I suggest it knowing that, as a solution to my qualm, it's problematic to be sure and for audiences it may have been disappointing, but rather than Alice's direct reply, it might have been better to just hold on her face and fade into a sequence that is already dropped fairly innocuously and somewhat counter-intuitively into the assemblage—the teaser-trailer footage of a naked Alice in front of the mirror, to be joined by a naked Harford and their subsequent love-making which ends with the enigmatic look of Alice's as she considers them both in the mirror... the Kubrick stare at the camera, the mirror, herself—the ultimate private Unknowable, the one thing that Dr. Harford shouldn't take for granted (and does/is still doing/will always do). That eye—that window to the Soul—that he cannot know and will never know...and in the typical Kubrickian maze-trap, is destined to keep circling again...and again...and probably again. Cut to black. The scene's song-backdrop "Baby Did a Bad Bad Thing" (a song suggested to Kubrick by Kidman) takes us to the end of the Main Credits, ending with one of Kubrick's silent "thud's" and the credits are finished up with what's there now—the Shostakovich "Waltz 2 from Jazz Suite."

That's my solution to a problem that a great many people feel doesn't exist. They feel that "Eyes Wide Shut," as is, is what the director intended and are content with that. I may feel that way some day. But I still wonder what Kubrick would have done further, given the one thing even a perfectionist like Kubrick couldn't control—time. Maybe it's my own way of mourning his loss.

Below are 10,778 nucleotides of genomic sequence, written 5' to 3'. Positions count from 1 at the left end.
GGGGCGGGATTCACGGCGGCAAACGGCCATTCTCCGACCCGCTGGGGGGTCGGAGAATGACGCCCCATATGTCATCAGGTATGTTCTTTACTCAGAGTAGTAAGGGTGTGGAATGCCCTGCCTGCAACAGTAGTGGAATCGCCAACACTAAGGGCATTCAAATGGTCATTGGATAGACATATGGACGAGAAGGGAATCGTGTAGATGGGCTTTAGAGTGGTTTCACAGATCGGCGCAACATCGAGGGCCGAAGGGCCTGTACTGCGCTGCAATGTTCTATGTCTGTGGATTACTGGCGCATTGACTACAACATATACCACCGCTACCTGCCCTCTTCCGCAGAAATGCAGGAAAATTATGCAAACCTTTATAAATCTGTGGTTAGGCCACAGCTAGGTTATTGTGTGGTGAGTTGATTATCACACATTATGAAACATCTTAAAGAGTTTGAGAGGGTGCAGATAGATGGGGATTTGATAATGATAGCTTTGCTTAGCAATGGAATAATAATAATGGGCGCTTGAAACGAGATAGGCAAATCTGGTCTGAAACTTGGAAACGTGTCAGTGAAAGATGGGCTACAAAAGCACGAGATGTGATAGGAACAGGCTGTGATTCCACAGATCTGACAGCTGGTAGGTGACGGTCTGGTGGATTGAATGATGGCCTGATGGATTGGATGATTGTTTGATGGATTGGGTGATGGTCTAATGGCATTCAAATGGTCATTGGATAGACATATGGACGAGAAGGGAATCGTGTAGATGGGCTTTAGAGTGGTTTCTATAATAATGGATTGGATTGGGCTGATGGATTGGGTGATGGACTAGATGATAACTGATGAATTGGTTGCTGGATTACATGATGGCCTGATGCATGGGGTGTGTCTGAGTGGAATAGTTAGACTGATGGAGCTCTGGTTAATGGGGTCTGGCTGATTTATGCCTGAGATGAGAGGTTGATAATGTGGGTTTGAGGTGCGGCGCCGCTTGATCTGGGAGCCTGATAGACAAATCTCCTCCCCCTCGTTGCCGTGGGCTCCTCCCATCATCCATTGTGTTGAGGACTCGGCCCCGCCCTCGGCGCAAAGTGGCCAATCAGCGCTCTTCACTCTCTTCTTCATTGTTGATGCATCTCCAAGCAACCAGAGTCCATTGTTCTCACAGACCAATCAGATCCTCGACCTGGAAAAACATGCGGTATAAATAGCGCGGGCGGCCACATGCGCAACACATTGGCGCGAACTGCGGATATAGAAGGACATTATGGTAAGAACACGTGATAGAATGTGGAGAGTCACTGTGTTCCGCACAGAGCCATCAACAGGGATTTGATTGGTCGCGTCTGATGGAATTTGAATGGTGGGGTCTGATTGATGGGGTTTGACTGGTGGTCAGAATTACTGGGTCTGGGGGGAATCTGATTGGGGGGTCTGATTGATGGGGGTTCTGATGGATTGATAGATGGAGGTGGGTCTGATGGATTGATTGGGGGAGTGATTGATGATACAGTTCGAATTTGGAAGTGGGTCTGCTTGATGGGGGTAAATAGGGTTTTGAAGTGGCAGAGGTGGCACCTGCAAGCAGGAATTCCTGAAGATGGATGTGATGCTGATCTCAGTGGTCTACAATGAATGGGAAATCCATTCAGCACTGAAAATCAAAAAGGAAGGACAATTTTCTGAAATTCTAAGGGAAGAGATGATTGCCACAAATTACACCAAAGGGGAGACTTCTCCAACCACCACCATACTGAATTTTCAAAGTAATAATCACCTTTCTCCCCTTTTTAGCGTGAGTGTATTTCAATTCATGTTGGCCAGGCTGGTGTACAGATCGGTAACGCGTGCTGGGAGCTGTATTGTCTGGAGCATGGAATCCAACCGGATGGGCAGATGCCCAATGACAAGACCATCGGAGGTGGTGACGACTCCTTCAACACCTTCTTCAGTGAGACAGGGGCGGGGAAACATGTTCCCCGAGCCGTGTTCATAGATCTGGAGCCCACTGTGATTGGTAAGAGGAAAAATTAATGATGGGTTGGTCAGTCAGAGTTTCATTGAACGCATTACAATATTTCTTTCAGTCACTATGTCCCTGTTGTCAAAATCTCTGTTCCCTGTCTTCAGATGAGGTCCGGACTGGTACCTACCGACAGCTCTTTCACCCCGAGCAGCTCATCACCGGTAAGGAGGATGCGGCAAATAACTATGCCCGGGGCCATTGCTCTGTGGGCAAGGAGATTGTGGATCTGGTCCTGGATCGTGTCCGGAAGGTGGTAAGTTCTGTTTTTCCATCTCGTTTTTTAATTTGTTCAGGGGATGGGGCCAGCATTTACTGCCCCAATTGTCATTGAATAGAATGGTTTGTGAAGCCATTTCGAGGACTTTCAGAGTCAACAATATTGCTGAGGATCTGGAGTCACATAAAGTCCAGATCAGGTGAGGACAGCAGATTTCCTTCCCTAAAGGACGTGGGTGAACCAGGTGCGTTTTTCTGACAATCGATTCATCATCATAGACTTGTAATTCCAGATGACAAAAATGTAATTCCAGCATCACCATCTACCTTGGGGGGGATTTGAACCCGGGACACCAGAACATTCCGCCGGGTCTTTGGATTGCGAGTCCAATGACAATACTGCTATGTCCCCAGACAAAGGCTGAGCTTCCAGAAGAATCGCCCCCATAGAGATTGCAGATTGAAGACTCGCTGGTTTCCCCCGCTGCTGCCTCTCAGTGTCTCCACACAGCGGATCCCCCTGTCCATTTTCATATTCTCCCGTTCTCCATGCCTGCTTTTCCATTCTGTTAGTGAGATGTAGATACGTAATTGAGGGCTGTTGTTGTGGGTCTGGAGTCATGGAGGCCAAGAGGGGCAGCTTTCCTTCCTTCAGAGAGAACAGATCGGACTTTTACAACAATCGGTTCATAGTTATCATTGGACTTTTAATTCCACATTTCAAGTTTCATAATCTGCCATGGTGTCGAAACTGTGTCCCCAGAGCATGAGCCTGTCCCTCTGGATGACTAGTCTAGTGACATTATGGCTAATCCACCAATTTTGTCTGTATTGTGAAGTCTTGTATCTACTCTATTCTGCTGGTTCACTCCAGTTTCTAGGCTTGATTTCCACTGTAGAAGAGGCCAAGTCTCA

It's like the story about
Billy Wilder and William Wyler leaving director Ernst Lubitsch's funeral. "Well, no more Lubitsch," said Wilder. "Worse than that," said Wyler. "No more Lubitsch pictures."

No more
Kubrick pictures
, either.

It's less direct to be sure. And it ends on what the audience expected to see—"Tom and Nic' gittin' it on,"**** but ends with that most appropriate of images: an askance angle of Kidman

Kidman channelling Kubrick himself for her less-challenging "Kubrick Stare"

* The movie's central trap for the hero is, as always, one of his own making. But, this time, as in "2001" the Universe is attempting to rescue him from it.

** The title comes from a buried phrase in, of all things,
John le Carré's "Tinker, Tailor, Soldier, Spy" (le Carré , or I should say David Cornwell, was a close friend of Kubrick's).

*** Kubrick shows his hand early. We're allowed to see Kidman naked in the title sequence, and then when the Harfords are dressed and on their way to Ziegler's Christmas party, she asks him "How do I look?" "Perfect!" he says, not looking.

**** It may be a bit of a cheat—Kubrick used the sequence as a teaser trailer—a great one—that probably oversold the movie as a sexy romp (after all, wasn't "
Full Metal Jacket?" *ahem*).